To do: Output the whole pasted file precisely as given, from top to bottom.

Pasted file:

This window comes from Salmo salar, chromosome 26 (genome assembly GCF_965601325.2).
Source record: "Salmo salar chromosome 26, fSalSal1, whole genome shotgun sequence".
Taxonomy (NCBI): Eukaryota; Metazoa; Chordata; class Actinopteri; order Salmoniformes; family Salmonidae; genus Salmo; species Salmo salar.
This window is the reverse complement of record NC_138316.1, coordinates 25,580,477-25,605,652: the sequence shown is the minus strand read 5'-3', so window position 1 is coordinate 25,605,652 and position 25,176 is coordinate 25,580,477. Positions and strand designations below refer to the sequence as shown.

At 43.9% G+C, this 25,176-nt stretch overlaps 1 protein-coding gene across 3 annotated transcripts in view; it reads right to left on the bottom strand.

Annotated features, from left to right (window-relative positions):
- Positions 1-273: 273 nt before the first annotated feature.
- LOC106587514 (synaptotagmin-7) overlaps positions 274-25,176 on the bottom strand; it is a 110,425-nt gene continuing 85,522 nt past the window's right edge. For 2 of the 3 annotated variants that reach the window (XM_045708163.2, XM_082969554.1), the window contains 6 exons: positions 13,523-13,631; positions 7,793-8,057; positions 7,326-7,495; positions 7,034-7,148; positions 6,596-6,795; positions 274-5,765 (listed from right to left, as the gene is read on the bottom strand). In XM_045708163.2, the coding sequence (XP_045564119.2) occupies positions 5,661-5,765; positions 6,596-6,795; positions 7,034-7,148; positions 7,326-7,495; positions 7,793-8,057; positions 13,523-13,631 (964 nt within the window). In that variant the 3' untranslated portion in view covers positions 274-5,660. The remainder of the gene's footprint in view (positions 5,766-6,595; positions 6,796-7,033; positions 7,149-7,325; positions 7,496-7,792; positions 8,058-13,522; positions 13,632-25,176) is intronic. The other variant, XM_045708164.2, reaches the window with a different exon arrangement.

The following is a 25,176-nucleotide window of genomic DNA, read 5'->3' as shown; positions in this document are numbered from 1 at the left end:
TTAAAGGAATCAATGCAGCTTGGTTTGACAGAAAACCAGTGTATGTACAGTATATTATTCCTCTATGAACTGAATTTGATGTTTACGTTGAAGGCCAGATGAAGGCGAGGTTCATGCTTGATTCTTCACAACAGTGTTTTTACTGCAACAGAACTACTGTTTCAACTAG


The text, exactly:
This window comes from Salmo salar, chromosome 26 (genome assembly GCF_965601325.2).
Source record: "Salmo salar chromosome 26, fSalSal1, whole genome shotgun sequence".
Taxonomy (NCBI): Eukaryota; Metazoa; Chordata; class Actinopteri; order Salmoniformes; family Salmonidae; genus Salmo; species Salmo salar.
This window is the reverse complement of record NC_138316.1, coordinates 25,580,477-25,605,652: the sequence shown is the minus strand read 5'-3', so window position 1 is coordinate 25,605,652 and position 25,176 is coordinate 25,580,477. Positions and strand designations below refer to the sequence as shown.

At 43.9% G+C, this 25,176-nt stretch overlaps 1 protein-coding gene across 3 annotated transcripts in view; it reads right to left on the bottom strand.

Annotated features, from left to right (window-relative positions):
- Positions 1-273: 273 nt before the first annotated feature.
- LOC106587514 (synaptotagmin-7) overlaps positions 274-25,176 on the bottom strand; it is a 110,425-nt gene continuing 85,522 nt past the window's right edge. For 2 of the 3 annotated variants that reach the window (XM_045708163.2, XM_082969554.1), the window contains 6 exons: positions 13,523-13,631; positions 7,793-8,057; positions 7,326-7,495; positions 7,034-7,148; positions 6,596-6,795; positions 274-5,765 (listed from right to left, as the gene is read on the bottom strand). In XM_045708163.2, the coding sequence (XP_045564119.2) occupies positions 5,661-5,765; positions 6,596-6,795; positions 7,034-7,148; positions 7,326-7,495; positions 7,793-8,057; positions 13,523-13,631 (964 nt within the window). In that variant the 3' untranslated portion in view covers positions 274-5,660. The remainder of the gene's footprint in view (positions 5,766-6,595; positions 6,796-7,033; positions 7,149-7,325; positions 7,496-7,792; positions 8,058-13,522; positions 13,632-25,176) is intronic. The other variant, XM_045708164.2, reaches the window with a different exon arrangement.

The following is a 25,176-nucleotide window of genomic DNA, read 5'->3' as shown; positions in this document are numbered from 1 at the left end:
TTAAAGGAATCAATGCAGCTTGGTTTGACAGAAAACCAGTGTATGTACAGTATATTATTCCTCTATGAACTGAATTTGATGTTTACGTTGAAGGCCAGATGAAGGCGAGGTTCATGCTTGATTCTTCACAACAGTGTTTTTACTGCAACAGAACTACTGTTTCAACTAG